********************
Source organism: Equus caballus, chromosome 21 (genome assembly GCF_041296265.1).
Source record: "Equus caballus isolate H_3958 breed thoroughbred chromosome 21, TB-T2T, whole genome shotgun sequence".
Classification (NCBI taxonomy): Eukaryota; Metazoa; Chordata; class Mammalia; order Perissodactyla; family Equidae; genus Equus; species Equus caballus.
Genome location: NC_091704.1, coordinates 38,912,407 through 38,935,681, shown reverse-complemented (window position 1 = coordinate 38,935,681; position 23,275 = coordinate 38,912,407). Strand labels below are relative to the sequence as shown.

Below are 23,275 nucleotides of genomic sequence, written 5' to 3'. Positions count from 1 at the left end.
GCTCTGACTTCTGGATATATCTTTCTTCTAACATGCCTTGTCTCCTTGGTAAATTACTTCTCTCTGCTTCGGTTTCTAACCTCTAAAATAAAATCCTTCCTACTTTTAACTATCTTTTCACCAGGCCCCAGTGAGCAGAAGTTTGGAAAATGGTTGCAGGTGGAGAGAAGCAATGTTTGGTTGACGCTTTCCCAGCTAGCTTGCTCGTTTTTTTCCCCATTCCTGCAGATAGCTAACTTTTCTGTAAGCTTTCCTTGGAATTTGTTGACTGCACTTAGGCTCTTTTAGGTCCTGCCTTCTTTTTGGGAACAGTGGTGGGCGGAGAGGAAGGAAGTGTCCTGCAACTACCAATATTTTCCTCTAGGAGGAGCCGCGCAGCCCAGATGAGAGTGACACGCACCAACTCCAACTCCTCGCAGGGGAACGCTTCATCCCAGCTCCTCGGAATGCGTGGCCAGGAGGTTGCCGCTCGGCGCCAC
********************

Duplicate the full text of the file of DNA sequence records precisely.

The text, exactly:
Source organism: Equus caballus, chromosome 21 (genome assembly GCF_041296265.1).
Source record: "Equus caballus isolate H_3958 breed thoroughbred chromosome 21, TB-T2T, whole genome shotgun sequence".
Classification (NCBI taxonomy): Eukaryota; Metazoa; Chordata; class Mammalia; order Perissodactyla; family Equidae; genus Equus; species Equus caballus.
Genome location: NC_091704.1, coordinates 38,912,407 through 38,935,681, shown reverse-complemented (window position 1 = coordinate 38,935,681; position 23,275 = coordinate 38,912,407). Strand labels below are relative to the sequence as shown.

Below are 23,275 nucleotides of genomic sequence, written 5' to 3'. Positions count from 1 at the left end.
GCTCTGACTTCTGGATATATCTTTCTTCTAACATGCCTTGTCTCCTTGGTAAATTACTTCTCTCTGCTTCGGTTTCTAACCTCTAAAATAAAATCCTTCCTACTTTTAACTATCTTTTCACCAGGCCCCAGTGAGCAGAAGTTTGGAAAATGGTTGCAGGTGGAGAGAAGCAATGTTTGGTTGACGCTTTCCCAGCTAGCTTGCTCGTTTTTTTCCCCATTCCTGCAGATAGCTAACTTTTCTGTAAGCTTTCCTTGGAATTTGTTGACTGCACTTAGGCTCTTTTAGGTCCTGCCTTCTTTTTGGGAACAGTGGTGGGCGGAGAGGAAGGAAGTGTCCTGCAACTACCAATATTTTCCTCTAGGAGGAGCCGCGCAGCCCAGATGAGAGTGACACGCACCAACTCCAACTCCTCGCAGGGGAACGCTTCATCCCAGCTCCTCGGAATGCGTGGCCAGGAGGTTGCCGCTCGGCGCCAC